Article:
Cisco this week responded to blog reports that it offered Purdue an exclusive deal that includes a 76% discount off Nexus 7000 switches. Purdue is shopping for switches for its Hansen Cluster project, which is a "community cluster" for Purdue faculty and staff looking to cost-effectively acquire computational resources.
Hansen consists of Dell compute nodes with four 12-core AMD Opteron 6176 processors, 96GB, 192GB, or 512GB of memory, and 250GB of local disk, with 10-Gigabit Ethernet interconnects between nodes. Cisco's Nexus switches will provide those 10G interconnects and manage traffic via its FabricPath data center switching capability.
CUSTOMERS REACT: How is the Cisco 76% off Nexus sale going over with customers?
A discount of the size offered to Purdue is interesting in that Cisco is struggling to maintain profit margins in switching because of a product transition underway within the company from older Catalyst to newer Nexus switches, and heightened competition. Eroding profits in switching is a factor in Cisco's current reorganization, in which it is paring workforce and product lines in an effort to regain and maintain past margins.
Cisco officials this week would not discuss the impact a 76% discount would have on switch margins or on Cisco's effort to grow and maintain those margins. But in the company's fourth-quarter conference call with investors, CFO Frank Calderoni said fourth quarter "discounts and pricing were flat as compared to the third quarter," which, according to a Cisco spokesperson, indicates that the company's overall pricing and discounting strategy has not changed.
There is some speculation in the blog posts, though, that Cisco may be inflating the list price of its switches in order to make attractive margins while still discounting up to 76%.
Without discussing Purdue specifically, Cisco says a discount like the one offered to the university is unusual and determined by many factors, including the project for which the purchase is targeted; the number of products, or volume, to be purchased; follow-on sales opportunities; and the existing relationship with Cisco. Purdue is one of about a half dozen customers on Cisco's Global Customer Advisory Board, which provides feedback and guidance to Cisco on a regular basis.
"We evaluate every customer on a case-by-case basis," says Ram Velaga, vice president of product management in Cisco's Data Center Technology Group. "Projects, areas of interest, etc. There are arrangements for particular projects we are working on, and mutual investments. We don't ever want a big deal to fall through with a valued customer."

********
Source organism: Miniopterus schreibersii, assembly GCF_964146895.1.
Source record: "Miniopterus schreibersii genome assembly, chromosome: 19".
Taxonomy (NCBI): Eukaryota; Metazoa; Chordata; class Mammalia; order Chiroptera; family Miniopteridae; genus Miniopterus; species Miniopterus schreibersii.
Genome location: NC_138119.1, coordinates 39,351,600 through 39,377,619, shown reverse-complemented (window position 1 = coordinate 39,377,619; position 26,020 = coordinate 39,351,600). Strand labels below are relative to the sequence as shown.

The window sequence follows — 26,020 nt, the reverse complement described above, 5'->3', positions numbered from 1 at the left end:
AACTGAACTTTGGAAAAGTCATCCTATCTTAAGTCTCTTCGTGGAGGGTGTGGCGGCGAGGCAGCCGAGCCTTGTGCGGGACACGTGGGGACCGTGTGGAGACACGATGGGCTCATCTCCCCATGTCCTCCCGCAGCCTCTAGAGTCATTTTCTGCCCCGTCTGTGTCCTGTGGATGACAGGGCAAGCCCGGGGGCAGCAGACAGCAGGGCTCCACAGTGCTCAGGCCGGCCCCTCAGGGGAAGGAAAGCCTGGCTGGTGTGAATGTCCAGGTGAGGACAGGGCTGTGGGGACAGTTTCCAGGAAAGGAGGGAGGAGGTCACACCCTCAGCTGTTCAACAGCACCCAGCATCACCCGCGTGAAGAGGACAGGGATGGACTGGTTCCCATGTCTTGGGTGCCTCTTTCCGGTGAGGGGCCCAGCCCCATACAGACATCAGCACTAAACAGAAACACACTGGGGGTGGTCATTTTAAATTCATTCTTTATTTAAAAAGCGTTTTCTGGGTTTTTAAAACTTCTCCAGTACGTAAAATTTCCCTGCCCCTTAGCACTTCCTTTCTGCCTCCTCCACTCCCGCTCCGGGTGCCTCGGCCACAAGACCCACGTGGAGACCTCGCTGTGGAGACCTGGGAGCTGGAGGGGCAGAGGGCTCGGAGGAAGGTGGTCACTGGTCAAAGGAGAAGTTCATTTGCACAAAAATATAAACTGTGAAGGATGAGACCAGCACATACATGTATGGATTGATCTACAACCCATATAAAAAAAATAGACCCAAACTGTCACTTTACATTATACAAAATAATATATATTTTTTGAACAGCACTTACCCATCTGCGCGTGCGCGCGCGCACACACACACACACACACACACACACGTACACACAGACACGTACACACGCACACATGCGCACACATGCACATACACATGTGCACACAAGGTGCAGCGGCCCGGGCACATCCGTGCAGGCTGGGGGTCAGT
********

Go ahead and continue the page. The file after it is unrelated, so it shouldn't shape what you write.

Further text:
But the value of that customer is part of the negotiation process. While customers might demand a Purdue-sized discount from Cisco, it's rare they'll get it.
"It's the standard give-and-take, the dance," the Cisco spokesperson says. "That's where the evaluation comes in. Other customers do not get that level of discount. It's very unusual. We make a decision based on the value" of the account.
There's also the "bake-off" process in which a customer evaluates proposals and staged implementations from bidding vendors. In winning those evaluations, Cisco is rarely the lowest-priced solution, company officials say.
Other factors, such as vendor stability, service and support capabilities and product road map, also come into play, they say. Another is the total cost of ownership over the long-term implementation of the proposed solution, a variable that determines the "value leader" vs. the "price leader," Cisco says.
"We continue to win the majority of deals by not being the price leader," Velaga says.
Nonetheless, Cisco's preparing for customers to demand Purdue-sized discounts now that the Hansen Cluster deal's been made public.
"I wouldn't be surprised if people reached out at a sales level" to request such deep discounting, Velaga says. "They do anyway."
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